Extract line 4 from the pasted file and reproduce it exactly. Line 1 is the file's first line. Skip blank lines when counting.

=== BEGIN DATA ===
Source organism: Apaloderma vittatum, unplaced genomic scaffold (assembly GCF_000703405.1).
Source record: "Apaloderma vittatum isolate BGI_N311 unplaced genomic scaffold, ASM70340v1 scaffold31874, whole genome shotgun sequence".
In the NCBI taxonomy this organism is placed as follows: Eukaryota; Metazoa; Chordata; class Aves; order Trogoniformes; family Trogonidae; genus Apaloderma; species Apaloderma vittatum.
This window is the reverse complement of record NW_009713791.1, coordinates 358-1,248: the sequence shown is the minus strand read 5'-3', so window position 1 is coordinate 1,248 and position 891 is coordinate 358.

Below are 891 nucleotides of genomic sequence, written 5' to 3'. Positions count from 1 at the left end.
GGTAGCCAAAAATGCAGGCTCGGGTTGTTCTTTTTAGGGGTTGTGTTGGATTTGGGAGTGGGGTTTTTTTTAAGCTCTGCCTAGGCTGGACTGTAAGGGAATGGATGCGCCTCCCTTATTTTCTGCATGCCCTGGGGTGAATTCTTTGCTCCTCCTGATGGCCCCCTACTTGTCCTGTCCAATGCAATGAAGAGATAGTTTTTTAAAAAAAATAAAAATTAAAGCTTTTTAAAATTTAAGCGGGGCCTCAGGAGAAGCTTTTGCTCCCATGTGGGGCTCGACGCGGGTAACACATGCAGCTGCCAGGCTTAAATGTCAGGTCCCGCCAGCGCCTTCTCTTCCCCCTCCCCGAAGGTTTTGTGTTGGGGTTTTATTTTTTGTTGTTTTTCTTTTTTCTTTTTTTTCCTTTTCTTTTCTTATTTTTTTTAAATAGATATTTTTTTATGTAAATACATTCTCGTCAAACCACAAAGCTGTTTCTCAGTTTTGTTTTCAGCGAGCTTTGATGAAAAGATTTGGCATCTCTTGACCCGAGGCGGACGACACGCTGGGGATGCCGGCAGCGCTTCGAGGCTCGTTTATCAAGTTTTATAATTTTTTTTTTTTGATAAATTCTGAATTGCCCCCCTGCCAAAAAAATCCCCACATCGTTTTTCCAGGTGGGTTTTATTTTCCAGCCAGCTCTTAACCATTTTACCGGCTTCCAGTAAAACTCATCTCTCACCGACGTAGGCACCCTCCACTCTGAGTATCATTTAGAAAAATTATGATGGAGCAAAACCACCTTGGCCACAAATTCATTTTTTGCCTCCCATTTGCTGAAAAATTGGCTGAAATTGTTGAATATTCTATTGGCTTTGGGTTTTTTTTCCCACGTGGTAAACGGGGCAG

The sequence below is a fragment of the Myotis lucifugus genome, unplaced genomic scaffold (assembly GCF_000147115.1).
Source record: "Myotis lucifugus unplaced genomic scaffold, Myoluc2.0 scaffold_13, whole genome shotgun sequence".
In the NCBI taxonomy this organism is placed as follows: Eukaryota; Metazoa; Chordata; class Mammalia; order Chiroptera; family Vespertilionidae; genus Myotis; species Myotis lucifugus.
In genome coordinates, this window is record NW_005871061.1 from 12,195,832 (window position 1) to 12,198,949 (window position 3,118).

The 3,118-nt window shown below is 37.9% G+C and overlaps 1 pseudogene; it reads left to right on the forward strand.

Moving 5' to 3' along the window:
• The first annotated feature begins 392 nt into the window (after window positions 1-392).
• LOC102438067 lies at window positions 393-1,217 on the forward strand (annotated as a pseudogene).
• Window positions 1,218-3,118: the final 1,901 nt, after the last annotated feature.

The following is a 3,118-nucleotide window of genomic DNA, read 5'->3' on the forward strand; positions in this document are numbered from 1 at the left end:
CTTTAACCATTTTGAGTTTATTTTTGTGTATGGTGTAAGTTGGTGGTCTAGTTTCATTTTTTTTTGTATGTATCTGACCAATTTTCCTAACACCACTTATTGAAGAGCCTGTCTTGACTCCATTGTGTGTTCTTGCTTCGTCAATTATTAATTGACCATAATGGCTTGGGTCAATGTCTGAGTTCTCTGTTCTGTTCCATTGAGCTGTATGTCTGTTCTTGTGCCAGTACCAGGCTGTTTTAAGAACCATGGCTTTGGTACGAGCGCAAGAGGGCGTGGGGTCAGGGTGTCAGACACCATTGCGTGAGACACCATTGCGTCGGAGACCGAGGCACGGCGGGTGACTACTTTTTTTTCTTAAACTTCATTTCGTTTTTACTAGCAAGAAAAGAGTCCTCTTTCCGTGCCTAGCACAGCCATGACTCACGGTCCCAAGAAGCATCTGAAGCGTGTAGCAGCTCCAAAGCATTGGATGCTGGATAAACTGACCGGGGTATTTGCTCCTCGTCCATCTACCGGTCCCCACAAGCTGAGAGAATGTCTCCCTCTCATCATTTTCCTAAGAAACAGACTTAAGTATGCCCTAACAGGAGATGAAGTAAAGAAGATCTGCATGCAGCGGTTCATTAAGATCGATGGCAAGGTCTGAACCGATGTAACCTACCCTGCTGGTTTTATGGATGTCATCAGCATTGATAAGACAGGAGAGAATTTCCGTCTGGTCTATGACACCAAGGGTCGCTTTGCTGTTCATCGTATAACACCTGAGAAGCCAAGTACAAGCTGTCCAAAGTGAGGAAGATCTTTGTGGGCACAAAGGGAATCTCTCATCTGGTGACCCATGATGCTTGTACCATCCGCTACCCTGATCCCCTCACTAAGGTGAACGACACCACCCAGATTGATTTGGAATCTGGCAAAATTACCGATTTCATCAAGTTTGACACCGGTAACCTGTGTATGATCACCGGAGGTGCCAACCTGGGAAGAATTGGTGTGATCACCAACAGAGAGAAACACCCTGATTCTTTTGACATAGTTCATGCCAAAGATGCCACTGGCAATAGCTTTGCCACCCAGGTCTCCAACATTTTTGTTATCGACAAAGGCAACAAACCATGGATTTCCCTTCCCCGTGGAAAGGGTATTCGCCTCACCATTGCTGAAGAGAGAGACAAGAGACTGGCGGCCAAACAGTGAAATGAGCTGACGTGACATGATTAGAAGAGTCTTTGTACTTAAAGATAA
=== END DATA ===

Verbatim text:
This window is the reverse complement of record NW_009713791.1, coordinates 358-1,248: the sequence shown is the minus strand read 5'-3', so window position 1 is coordinate 1,248 and position 891 is coordinate 358.